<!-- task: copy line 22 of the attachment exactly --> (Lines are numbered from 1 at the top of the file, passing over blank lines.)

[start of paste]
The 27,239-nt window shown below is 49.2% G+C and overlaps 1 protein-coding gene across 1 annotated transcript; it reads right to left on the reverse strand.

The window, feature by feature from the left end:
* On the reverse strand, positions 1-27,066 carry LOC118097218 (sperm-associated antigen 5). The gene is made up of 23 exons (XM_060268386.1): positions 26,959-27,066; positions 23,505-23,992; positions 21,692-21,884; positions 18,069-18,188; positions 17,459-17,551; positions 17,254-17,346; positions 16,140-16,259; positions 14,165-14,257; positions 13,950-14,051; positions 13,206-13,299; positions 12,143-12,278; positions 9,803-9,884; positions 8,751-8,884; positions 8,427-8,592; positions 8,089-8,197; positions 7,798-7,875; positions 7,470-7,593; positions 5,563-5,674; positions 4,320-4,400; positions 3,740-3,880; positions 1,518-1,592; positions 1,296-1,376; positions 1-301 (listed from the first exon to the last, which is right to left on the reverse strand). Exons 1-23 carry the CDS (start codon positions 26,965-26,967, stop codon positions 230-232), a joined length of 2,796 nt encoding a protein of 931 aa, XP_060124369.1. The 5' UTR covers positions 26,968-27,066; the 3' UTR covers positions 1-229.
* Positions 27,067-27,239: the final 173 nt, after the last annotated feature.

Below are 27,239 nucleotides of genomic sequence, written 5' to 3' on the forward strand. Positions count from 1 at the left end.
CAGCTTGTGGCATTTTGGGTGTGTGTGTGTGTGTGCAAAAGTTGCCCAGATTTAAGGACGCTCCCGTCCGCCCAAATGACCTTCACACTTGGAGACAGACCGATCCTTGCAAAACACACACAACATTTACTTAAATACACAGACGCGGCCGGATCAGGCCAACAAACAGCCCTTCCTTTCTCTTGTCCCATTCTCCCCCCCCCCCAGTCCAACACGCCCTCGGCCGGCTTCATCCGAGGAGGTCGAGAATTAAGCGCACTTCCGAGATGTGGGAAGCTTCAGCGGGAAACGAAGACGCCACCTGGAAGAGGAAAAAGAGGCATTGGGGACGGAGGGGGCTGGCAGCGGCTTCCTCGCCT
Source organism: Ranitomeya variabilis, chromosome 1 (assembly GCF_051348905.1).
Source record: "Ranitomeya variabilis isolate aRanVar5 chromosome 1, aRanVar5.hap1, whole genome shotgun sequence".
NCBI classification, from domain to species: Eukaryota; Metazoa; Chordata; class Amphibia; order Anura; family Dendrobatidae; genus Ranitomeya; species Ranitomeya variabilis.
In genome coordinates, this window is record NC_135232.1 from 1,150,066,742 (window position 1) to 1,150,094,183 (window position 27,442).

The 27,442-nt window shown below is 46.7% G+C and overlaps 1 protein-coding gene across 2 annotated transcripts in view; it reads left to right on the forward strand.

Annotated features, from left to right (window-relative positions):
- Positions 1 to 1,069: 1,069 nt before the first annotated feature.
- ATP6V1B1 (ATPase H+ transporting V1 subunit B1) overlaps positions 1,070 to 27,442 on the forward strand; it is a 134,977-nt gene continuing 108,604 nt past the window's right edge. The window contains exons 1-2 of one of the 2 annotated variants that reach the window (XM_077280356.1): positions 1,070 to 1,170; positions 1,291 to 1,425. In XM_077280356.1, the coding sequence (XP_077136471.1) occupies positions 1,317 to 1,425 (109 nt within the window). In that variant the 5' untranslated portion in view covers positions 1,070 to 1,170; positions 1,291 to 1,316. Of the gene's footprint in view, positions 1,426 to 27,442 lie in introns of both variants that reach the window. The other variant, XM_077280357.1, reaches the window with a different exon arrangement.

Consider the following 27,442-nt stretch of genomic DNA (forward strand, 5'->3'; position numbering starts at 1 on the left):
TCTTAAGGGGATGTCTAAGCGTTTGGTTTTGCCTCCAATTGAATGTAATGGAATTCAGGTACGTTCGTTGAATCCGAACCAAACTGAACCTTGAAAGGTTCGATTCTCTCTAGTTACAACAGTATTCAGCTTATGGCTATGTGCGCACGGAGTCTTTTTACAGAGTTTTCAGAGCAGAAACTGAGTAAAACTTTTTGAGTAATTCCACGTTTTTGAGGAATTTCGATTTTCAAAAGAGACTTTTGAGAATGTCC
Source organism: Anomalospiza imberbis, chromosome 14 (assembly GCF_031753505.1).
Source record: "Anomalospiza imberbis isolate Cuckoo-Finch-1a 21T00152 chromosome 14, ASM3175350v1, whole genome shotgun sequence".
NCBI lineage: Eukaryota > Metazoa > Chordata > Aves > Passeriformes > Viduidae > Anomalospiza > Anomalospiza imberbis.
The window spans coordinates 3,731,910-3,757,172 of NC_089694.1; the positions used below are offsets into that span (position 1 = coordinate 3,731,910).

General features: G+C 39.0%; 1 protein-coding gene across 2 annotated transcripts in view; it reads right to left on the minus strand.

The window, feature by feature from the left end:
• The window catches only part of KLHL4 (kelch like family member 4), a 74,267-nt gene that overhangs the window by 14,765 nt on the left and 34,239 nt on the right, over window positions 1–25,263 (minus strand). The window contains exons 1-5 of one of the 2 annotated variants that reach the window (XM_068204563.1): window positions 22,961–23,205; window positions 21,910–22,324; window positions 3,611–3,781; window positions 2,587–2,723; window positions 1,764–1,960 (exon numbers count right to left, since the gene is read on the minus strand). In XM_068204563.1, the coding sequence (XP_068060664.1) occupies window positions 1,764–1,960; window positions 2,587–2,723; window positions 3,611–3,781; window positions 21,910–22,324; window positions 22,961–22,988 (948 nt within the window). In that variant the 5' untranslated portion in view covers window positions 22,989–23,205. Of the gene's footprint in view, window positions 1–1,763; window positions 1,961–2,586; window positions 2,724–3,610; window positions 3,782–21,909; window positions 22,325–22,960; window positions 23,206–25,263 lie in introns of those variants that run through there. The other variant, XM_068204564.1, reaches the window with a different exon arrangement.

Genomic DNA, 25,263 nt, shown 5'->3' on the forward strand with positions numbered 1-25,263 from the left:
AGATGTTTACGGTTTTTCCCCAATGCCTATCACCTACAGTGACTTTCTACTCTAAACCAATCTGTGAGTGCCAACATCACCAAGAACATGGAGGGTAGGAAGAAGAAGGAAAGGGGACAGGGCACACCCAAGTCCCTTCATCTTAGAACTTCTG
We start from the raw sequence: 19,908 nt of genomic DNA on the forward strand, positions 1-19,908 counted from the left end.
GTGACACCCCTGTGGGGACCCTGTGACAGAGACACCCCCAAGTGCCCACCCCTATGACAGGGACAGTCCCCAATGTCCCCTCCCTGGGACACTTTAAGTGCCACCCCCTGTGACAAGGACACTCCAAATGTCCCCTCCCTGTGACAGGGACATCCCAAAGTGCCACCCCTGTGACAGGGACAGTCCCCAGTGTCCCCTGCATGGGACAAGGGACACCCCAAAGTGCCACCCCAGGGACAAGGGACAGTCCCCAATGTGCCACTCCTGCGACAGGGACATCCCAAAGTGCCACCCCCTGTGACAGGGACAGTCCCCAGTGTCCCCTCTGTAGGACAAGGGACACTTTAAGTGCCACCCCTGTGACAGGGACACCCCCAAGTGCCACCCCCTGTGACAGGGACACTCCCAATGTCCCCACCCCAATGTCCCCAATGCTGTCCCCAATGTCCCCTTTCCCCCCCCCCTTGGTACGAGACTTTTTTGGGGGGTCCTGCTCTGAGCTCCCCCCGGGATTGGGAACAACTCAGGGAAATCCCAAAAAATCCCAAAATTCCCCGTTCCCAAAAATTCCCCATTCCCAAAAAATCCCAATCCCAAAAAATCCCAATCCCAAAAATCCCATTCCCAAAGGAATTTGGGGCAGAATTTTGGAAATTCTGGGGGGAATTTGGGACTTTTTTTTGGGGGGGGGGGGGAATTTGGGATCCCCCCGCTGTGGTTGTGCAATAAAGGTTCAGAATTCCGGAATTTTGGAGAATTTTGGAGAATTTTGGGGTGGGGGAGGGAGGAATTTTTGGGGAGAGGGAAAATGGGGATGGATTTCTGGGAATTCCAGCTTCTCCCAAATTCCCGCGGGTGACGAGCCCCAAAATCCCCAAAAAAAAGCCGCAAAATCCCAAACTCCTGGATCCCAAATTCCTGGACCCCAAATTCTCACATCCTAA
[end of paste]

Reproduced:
The window, feature by feature from the left end: